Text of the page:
Jukebox: Hip-hop’s biggest star at SPAC on Saturday

The 12-time Grammy winner rose from Section 8 housing in Compton, son of a gang member
Kendrick Lamar performs at Coachella in 2017.
Kendrick Lamar performs at Coachella in 2017.

Rapper Kendrick Lamar may make the summer’s mightiest and most topical noise Saturday at Saratoga Performing Arts Center (SPAC — routes 9 and 50, Saratoga Springs).

Hip-hop’s greatest sponge and biggest star, the Pulitzer Prize winner and 12-time Grammy winner rose from Section 8 housing in Compton, son of a gang member, by claiming, absorbing and spinning back everything at us, like Beck from the other side of town.

Lamar has cited every pioneering rapper on both coasts as influences including Tupac, the Notorious B.I.G., Jay-Z, Nas, Eminem, Mos Def, Snoop Dogg, DMX, Lil Wayne, Rakim, Dr. Dre, the Dogg Pound, Kurupt, Ice Cube — but also Parliament-Funkadelic and (on the five-Grammy-grabbing “To Pimp a Butterfly”) Miles Davis!

“Pimp” marked Lamar as “the greatest rapper of his generation” (Pitchfork), “Damn” went further, becoming the first rap album to win the Pulitzer Prize for music in a cultural moment as profound as Bob Dylan’s winning the Nobel Prize for literature.

Every song on “Damn” richly earns its “Explicit” tag for N-words and F-bombs (another Pulitzer breakthrough) except the opener “Blood,” and that depicts a murder. It’s ripped-from-the-headlines raw but boasts a bold beauty in its rumbling, pulse-racing tracks.

Lamar comes to SPAC Saturday on the Championship Tour with SZA, Schoolboy Q, Jay Rock, Ab Soul, SIR, Lance Skiiwalker and possibly others. 7:30 p.m. $35 (lawn) to $189.50. 800-745-3000 www.spac.org

Tin Can Alley formed organically when folksinger-financial adviser Bridget Ball Shaw ran for a seat in the Rensselaer County Legislature last fall and invited musician pals to play a fundraiser. “We did,” said Michael Eck, explaining how they became Tin Can Alley, playing its debut Friday at Caffe Lena (47 Phila St., Saratoga Springs).

Kevin McKrell and Brian Melick (bandmates in the Mountain Snow Orchestra Ball led with husband-troubadour Chris Shaw until they retired from performing) asked Eck and Greg Haymes (bandmates in the Ramblin Jug Stompers) to join their set. “We played some stuff off the cuff and I, at least, laughed harder than I ever have onstage,” Eck said. “Immediately after we were done, McKrell says, that was fun, we should do that again. Twenty minutes later he says, that was fun, we should start a band. It was that easy.” Eck said the name came as he drove home. “I passed a street sign that read Tin Can Alley. It was that easy.”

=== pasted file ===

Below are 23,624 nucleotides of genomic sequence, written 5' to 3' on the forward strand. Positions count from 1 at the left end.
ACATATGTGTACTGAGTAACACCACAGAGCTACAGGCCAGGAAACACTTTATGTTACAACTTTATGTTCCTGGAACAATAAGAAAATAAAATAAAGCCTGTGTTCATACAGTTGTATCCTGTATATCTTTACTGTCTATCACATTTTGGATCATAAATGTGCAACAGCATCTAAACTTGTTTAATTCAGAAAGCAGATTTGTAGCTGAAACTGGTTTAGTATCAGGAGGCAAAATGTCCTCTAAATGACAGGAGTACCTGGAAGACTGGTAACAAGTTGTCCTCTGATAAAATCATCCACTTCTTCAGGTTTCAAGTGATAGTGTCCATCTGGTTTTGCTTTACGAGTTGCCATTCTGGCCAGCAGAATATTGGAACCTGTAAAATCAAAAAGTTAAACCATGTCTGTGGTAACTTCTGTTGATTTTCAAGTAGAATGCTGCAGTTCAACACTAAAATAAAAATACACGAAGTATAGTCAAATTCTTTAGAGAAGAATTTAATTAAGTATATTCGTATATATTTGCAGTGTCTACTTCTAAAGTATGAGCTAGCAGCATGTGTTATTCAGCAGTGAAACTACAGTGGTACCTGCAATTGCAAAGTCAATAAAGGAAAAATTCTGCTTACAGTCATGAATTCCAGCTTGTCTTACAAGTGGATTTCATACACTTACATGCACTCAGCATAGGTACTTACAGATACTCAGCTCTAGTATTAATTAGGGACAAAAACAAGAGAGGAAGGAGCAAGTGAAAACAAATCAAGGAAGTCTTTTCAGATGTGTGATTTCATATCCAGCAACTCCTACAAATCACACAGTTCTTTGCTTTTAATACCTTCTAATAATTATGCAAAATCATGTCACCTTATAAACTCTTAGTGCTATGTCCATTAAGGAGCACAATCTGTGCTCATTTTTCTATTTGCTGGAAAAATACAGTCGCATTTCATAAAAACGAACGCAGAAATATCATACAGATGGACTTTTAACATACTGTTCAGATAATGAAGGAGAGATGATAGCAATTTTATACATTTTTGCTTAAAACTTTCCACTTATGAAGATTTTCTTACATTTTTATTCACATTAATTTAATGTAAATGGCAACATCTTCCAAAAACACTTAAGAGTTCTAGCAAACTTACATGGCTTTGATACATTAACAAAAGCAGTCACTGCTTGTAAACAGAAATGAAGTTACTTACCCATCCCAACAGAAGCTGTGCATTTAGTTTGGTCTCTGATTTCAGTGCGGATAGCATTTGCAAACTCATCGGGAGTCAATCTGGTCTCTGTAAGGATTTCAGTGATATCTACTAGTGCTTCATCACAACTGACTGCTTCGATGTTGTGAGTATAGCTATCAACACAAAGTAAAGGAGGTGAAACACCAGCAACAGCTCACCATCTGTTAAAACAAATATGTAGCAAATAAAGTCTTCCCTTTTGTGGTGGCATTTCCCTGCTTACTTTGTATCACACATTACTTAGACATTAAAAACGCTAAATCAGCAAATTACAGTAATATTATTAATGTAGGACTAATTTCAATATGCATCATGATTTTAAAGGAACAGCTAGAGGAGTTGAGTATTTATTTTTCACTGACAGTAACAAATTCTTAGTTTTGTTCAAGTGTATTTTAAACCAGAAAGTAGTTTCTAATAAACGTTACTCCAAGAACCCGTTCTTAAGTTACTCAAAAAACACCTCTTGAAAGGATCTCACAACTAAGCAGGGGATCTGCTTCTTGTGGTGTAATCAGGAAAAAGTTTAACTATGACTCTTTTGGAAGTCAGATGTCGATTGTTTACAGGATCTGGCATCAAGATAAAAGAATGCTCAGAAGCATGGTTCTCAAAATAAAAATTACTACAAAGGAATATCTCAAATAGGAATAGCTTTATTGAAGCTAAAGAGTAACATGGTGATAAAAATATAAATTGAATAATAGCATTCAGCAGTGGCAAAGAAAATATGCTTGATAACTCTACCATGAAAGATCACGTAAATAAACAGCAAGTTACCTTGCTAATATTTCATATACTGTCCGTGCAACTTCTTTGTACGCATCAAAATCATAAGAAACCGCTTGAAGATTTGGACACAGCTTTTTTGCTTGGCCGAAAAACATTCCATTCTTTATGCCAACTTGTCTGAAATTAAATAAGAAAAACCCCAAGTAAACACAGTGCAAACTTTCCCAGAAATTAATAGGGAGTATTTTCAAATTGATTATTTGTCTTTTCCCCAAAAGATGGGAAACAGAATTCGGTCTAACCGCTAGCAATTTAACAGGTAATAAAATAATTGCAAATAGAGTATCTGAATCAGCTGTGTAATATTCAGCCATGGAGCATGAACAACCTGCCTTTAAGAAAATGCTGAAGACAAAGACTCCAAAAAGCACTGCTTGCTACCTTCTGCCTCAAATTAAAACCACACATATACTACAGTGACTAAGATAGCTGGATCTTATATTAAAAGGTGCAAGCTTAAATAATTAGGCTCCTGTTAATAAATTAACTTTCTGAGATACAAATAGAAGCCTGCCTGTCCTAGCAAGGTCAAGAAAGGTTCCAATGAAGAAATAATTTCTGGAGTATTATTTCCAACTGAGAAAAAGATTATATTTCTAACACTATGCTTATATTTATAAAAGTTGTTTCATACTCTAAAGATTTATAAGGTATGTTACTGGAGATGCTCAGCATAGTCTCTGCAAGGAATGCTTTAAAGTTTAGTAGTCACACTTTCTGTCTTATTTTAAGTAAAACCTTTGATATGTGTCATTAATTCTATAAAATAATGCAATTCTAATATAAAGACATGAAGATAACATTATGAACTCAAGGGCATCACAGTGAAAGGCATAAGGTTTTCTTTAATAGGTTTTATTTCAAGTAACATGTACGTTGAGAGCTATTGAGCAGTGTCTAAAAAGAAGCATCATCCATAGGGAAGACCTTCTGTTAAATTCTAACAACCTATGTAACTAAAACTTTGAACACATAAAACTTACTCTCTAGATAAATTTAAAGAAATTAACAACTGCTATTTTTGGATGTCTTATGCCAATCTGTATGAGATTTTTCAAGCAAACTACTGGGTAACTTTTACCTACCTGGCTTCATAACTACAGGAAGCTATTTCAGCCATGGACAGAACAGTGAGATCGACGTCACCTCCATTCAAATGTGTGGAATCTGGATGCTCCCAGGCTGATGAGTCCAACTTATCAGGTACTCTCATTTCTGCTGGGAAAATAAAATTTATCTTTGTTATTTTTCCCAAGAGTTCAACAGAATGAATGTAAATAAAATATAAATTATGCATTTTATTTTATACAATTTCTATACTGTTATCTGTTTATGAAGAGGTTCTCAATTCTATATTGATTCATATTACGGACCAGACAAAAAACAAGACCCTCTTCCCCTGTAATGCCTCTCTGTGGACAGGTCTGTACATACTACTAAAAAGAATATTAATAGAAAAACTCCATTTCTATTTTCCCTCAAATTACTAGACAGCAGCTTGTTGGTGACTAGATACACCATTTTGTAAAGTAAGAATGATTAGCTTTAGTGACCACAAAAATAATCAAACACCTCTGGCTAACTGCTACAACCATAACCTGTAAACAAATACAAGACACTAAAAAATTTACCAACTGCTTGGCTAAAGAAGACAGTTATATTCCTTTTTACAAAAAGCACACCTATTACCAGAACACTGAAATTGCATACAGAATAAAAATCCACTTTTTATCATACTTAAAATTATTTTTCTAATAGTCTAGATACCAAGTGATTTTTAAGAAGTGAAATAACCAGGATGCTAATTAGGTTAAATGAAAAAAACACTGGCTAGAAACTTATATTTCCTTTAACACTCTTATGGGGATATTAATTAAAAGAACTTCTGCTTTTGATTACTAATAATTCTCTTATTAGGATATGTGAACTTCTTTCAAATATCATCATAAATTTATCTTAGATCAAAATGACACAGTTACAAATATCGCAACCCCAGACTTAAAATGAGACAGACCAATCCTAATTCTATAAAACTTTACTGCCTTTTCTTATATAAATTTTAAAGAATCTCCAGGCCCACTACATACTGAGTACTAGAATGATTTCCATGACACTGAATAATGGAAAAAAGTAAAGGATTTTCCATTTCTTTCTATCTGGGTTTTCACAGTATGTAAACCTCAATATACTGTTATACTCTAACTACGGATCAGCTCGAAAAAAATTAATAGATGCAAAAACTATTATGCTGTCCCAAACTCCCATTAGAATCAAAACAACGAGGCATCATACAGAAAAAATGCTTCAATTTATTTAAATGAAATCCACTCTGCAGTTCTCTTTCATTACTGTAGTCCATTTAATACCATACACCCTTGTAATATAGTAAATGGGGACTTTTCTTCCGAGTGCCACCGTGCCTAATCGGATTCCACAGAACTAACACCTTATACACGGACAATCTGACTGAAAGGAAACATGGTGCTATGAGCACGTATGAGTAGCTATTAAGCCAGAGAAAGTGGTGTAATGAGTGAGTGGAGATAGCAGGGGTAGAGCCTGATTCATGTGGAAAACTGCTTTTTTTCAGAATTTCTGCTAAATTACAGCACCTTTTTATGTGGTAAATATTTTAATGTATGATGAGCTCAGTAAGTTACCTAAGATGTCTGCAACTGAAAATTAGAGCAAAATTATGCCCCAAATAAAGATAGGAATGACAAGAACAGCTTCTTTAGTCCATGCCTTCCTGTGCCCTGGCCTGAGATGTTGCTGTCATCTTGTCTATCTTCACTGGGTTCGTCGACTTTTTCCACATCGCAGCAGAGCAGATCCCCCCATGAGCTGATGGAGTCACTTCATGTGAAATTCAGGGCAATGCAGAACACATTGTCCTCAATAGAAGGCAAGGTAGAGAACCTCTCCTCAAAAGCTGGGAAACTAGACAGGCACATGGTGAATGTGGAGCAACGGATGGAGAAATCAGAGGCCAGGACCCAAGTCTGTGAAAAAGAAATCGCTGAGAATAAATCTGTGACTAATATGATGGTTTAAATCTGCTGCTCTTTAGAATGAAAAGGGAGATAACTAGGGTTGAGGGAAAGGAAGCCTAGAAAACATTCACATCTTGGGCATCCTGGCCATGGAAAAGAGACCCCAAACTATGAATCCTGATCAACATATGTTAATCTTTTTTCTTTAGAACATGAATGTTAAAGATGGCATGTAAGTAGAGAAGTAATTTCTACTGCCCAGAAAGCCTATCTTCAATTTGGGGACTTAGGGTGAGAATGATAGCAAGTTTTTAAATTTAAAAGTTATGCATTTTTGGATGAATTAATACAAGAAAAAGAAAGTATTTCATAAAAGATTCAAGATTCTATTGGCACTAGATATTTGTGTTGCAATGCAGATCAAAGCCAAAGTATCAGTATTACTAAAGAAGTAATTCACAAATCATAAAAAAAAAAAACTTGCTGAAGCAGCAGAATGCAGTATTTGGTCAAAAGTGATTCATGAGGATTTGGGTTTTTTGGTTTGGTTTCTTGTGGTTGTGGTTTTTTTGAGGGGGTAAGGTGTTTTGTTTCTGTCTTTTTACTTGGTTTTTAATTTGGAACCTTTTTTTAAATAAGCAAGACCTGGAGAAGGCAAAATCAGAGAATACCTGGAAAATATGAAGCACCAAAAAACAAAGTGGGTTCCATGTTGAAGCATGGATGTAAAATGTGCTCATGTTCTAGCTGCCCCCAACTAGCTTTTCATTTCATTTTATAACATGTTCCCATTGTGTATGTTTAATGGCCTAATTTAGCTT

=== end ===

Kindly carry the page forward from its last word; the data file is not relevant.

Adding McKrell’s daughter Katie, they emulated the musically loose, message-intensive Almanac Singers and the Weavers, who famously “rehearsed” onstage, snagging a ready-made repertoire from those seminal folk crews plus Tommy Makem, Woody Guthrie and Leadbelly — tunes everybody knows and can sing along to. “It’s not meant to be political,” Eck said, “but as Jackie Alper said, singing a song is a political act.” (Alper sang with the Almanacs and hosted RPI’s “Mostly Folk” radio show.) 8 p.m. $16 advance, $18 door, $9 children and students 518-583-0022 www.caffelena.org

This new band plays in a weekend of Caffe regulars.

Roy Book Binder plays the Caffe tonight. Book Binder learned blues essentials from Rev. Gary Davis (like Jorma Kaukonen), touring with Davis as chauffeur, opener and accompanist; then with Fats Kaplin. He’s recorded and played the Caffe since the 1970s, mixing sweet country licks with salty blues. He also teaches at Kaukonen’s Fur Peace Ranch in Ohio. 7 p.m. $18 advance, $20 door, $10 students and children

Michael Jerling called his latest album “Halfway Home,” but the top area troubadour is all the way home Saturday at the Caffe, where he brings regular collaborators Tony Markellis, bass; and Teresina Huxtable, keyboards and harmonies. 8 p.m. $16 advance, $18 door, $9 students and children

Sunday’s “Saratoga Originals” session brings solo sets by troubadours Rich Clements, Pat Decker and Alex Ciota, then a set together. 7 p.m. $16 advance, $18 door, $9 children and students

Tonight at The Egg (Empire State Plaza, Albany), Phil Vassar steps out from behind his Country Songwriter of the Year award to sing his own songs, likely including hits he wrote for Tim McGraw, Alan Jackson, Jo Dee Messina, Collin Raye and others. His self-named debut album (2000) charted five singles and his eight releases since include hits compilations, live sets and a Christmas offering. 7:30 p.m. $40, $34, $28. 518-473-1845 www.theegg.org

Berkshires bluesman Albert Cummings plays the Massry Center at The College of Saint Rose (1002 Madison Ave., Albany) Saturday in a co-presentation with the Troy Savings Bank Music Hall and 97.7 WEXT that proves music is a community. (The two venues also co-present the Bridge Jazz Festival.) Since recording his 2003 debut album with Double Trouble, their first project after Stevie Ray Vaughan’s death, homegrown talent Cummings has performed with many of his inspirations and led his own trio in exciting live shows and respected albums, most recently “Someone Like You” (2015) and “Albert Cummings Live at the ’62 Center,” recorded last year in Williamstown. 8 p.m. $24. 518-273-0038 www.troymusichall.org

OK, sadly, Jerry Garcia is still dead, but his Grateful Dead bandmates and others still play Grateful Dead songs — at SPAC Monday as Dead & Co. After 2015’s Fare Thee Well shows everybody thought would be the Dead’s swan song two decades after Garcia passed, original members Bob Weir, guitar and vocals, and drummers Mickey Hart and Bill Kreutzmann recruited John Mayer, guitar; Oteil Burbridge, bass; and Jeff Chimenti, keyboards, to form Dead & Co., a perennial SPAC favorite and keepers of the flame. 7 p.m. $50 (lawn) to $149.50

Categories: Entertainment

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